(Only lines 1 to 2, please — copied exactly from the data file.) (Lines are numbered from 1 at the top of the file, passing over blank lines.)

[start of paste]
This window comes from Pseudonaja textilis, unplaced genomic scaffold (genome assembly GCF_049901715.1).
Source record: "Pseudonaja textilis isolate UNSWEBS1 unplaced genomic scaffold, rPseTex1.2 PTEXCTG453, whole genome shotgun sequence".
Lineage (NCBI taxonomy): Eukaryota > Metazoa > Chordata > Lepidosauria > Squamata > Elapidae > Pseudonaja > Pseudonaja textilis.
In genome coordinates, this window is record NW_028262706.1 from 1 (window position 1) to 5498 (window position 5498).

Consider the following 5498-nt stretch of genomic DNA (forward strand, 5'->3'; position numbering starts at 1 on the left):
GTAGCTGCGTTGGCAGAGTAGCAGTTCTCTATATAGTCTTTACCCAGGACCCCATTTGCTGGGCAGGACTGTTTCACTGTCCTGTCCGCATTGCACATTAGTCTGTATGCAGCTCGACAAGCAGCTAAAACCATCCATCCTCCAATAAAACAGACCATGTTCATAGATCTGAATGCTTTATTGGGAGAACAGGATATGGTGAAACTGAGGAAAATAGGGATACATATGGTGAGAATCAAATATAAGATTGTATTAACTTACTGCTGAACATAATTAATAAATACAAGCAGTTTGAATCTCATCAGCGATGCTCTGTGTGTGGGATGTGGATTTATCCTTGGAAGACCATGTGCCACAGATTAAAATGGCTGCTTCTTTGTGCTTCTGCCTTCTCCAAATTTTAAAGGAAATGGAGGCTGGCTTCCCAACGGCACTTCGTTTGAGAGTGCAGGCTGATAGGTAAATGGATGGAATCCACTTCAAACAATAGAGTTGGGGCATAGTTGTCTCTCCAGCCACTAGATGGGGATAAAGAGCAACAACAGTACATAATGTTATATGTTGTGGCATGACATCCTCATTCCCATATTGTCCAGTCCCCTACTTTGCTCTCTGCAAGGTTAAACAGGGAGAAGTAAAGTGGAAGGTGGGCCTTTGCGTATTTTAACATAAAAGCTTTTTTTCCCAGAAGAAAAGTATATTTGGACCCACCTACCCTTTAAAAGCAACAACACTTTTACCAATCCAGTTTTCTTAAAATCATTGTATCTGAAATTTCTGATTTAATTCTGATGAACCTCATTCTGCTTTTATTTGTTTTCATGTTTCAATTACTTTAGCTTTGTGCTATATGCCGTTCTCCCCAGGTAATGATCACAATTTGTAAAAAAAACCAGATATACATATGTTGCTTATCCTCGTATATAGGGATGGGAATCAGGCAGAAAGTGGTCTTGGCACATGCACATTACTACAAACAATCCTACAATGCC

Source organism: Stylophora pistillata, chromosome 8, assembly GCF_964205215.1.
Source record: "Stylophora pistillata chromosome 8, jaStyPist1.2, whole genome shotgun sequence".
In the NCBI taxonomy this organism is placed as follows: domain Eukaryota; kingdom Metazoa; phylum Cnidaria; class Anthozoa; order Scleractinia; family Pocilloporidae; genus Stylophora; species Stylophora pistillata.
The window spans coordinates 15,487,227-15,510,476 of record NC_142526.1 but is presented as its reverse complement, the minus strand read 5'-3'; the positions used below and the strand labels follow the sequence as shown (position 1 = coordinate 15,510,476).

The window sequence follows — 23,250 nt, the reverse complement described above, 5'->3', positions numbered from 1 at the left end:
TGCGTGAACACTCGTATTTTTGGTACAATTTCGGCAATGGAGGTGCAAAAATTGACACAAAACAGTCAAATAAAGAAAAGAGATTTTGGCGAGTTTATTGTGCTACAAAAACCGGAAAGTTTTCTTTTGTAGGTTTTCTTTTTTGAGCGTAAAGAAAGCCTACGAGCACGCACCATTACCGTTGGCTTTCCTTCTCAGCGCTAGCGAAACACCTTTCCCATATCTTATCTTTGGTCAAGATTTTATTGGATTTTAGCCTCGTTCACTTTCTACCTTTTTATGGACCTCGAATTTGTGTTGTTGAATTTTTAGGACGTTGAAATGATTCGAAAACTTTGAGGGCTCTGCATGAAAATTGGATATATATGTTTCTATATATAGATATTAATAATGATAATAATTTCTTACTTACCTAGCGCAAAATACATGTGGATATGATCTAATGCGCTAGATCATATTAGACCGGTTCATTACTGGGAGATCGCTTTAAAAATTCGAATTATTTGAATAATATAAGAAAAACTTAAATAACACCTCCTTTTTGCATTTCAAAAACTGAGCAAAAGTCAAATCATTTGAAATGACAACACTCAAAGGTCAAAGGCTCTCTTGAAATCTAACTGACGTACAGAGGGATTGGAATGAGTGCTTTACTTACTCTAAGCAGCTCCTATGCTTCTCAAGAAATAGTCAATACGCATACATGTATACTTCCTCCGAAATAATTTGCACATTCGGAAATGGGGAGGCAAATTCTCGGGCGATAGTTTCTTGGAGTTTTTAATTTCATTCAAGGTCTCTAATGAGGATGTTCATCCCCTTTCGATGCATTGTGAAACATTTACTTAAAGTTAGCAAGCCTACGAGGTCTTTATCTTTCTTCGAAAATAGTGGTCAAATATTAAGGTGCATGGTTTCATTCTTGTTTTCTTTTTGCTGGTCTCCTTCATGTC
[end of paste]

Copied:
This window comes from Pseudonaja textilis, unplaced genomic scaffold (genome assembly GCF_049901715.1).
Source record: "Pseudonaja textilis isolate UNSWEBS1 unplaced genomic scaffold, rPseTex1.2 PTEXCTG453, whole genome shotgun sequence".